While definitions and identities may vary depending on the individual, the majority of the bisexuals I know have all experienced similar stigma; we are often pressured to “prove” ourselves. The first girl I dated didn’t think I was queer until I asked her out. “You just look so straight!” was the explanation. Years later, my crush was perplexed when I expressed an interest in him, because he was “sure I was a lesbian.” I have yet to figure out exactly what a “bisexual aesthetic” looks like — and if someone figures it out, please let me know — but the result of these interactions has been that I constantly feel the need to confirm my identity.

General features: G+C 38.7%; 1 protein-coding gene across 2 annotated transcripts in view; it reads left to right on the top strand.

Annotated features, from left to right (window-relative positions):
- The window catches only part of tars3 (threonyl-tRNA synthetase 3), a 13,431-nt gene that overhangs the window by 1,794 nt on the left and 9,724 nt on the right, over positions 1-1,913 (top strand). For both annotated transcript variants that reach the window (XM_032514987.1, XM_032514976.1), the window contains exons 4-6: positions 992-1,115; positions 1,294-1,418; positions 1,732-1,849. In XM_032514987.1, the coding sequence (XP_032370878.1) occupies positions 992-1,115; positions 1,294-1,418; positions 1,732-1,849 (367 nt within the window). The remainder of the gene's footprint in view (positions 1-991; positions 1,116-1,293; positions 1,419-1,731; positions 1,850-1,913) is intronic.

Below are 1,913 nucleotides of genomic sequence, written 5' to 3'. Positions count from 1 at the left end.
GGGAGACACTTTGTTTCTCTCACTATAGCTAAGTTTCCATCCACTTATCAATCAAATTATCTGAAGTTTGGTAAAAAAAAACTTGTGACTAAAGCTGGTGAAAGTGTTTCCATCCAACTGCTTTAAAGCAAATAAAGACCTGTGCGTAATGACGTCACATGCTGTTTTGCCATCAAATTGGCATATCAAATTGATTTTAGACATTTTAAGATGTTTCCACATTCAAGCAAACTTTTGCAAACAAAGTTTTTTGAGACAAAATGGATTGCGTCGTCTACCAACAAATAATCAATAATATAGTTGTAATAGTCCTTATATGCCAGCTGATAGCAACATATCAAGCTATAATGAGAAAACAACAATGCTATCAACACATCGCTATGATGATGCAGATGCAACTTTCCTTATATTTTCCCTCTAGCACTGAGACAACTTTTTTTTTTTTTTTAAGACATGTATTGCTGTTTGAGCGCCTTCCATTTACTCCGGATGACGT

If I mention past girlfriends or boyfriends in conversation I almost always have to throw in the B-word to reassure the object of my attention that I am indeed still interested in them. I felt an overwhelming sense of relief after I had my first serious relationship with a woman, because it meant that I would finally have an answer to the question “how many girls have you dated?” that didn’t make me feel like a fraud. Almost every interaction that I have concerning my sexuality is an exhausting balancing act, but I don’t feel like I have another option.